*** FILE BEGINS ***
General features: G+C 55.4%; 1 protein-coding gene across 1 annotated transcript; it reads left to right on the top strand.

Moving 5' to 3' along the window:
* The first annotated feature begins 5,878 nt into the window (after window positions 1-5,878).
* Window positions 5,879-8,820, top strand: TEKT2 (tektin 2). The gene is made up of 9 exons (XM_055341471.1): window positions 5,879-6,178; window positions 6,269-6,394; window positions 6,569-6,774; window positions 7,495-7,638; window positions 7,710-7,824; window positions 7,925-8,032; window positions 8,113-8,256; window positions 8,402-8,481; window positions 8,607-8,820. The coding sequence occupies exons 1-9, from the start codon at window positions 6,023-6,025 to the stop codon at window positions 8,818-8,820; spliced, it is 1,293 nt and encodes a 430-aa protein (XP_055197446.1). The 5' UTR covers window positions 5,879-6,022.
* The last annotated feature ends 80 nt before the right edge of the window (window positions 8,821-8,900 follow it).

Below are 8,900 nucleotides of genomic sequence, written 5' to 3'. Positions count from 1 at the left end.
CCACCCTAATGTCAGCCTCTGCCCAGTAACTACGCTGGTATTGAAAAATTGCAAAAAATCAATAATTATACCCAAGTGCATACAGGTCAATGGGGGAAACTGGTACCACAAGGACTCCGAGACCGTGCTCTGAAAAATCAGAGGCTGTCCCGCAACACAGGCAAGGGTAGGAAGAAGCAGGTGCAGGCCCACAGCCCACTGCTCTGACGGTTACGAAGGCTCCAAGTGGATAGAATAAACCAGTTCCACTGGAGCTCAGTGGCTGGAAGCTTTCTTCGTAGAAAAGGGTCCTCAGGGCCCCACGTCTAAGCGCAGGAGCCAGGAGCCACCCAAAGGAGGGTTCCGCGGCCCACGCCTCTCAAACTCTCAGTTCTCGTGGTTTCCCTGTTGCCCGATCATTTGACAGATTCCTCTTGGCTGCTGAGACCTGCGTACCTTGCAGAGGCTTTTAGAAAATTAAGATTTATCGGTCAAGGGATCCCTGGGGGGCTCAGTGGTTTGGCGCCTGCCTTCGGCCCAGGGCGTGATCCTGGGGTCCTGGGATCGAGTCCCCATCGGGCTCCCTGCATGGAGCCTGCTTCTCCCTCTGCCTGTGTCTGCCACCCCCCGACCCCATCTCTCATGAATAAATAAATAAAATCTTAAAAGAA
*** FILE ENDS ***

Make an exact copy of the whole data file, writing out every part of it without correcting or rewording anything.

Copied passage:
General features: G+C 55.4%; 1 protein-coding gene across 1 annotated transcript; it reads left to right on the top strand.

Moving 5' to 3' along the window:
* The first annotated feature begins 5,878 nt into the window (after window positions 1-5,878).
* Window positions 5,879-8,820, top strand: TEKT2 (tektin 2). The gene is made up of 9 exons (XM_055341471.1): window positions 5,879-6,178; window positions 6,269-6,394; window positions 6,569-6,774; window positions 7,495-7,638; window positions 7,710-7,824; window positions 7,925-8,032; window positions 8,113-8,256; window positions 8,402-8,481; window positions 8,607-8,820. The coding sequence occupies exons 1-9, from the start codon at window positions 6,023-6,025 to the stop codon at window positions 8,818-8,820; spliced, it is 1,293 nt and encodes a 430-aa protein (XP_055197446.1). The 5' UTR covers window positions 5,879-6,022.
* The last annotated feature ends 80 nt before the right edge of the window (window positions 8,821-8,900 follow it).

Below are 8,900 nucleotides of genomic sequence, written 5' to 3'. Positions count from 1 at the left end.
CCACCCTAATGTCAGCCTCTGCCCAGTAACTACGCTGGTATTGAAAAATTGCAAAAAATCAATAATTATACCCAAGTGCATACAGGTCAATGGGGGAAACTGGTACCACAAGGACTCCGAGACCGTGCTCTGAAAAATCAGAGGCTGTCCCGCAACACAGGCAAGGGTAGGAAGAAGCAGGTGCAGGCCCACAGCCCACTGCTCTGACGGTTACGAAGGCTCCAAGTGGATAGAATAAACCAGTTCCACTGGAGCTCAGTGGCTGGAAGCTTTCTTCGTAGAAAAGGGTCCTCAGGGCCCCACGTCTAAGCGCAGGAGCCAGGAGCCACCCAAAGGAGGGTTCCGCGGCCCACGCCTCTCAAACTCTCAGTTCTCGTGGTTTCCCTGTTGCCCGATCATTTGACAGATTCCTCTTGGCTGCTGAGACCTGCGTACCTTGCAGAGGCTTTTAGAAAATTAAGATTTATCGGTCAAGGGATCCCTGGGGGGCTCAGTGGTTTGGCGCCTGCCTTCGGCCCAGGGCGTGATCCTGGGGTCCTGGGATCGAGTCCCCATCGGGCTCCCTGCATGGAGCCTGCTTCTCCCTCTGCCTGTGTCTGCCACCCCCCGACCCCATCTCTCATGAATAAATAAATAAAATCTTAAAAGAA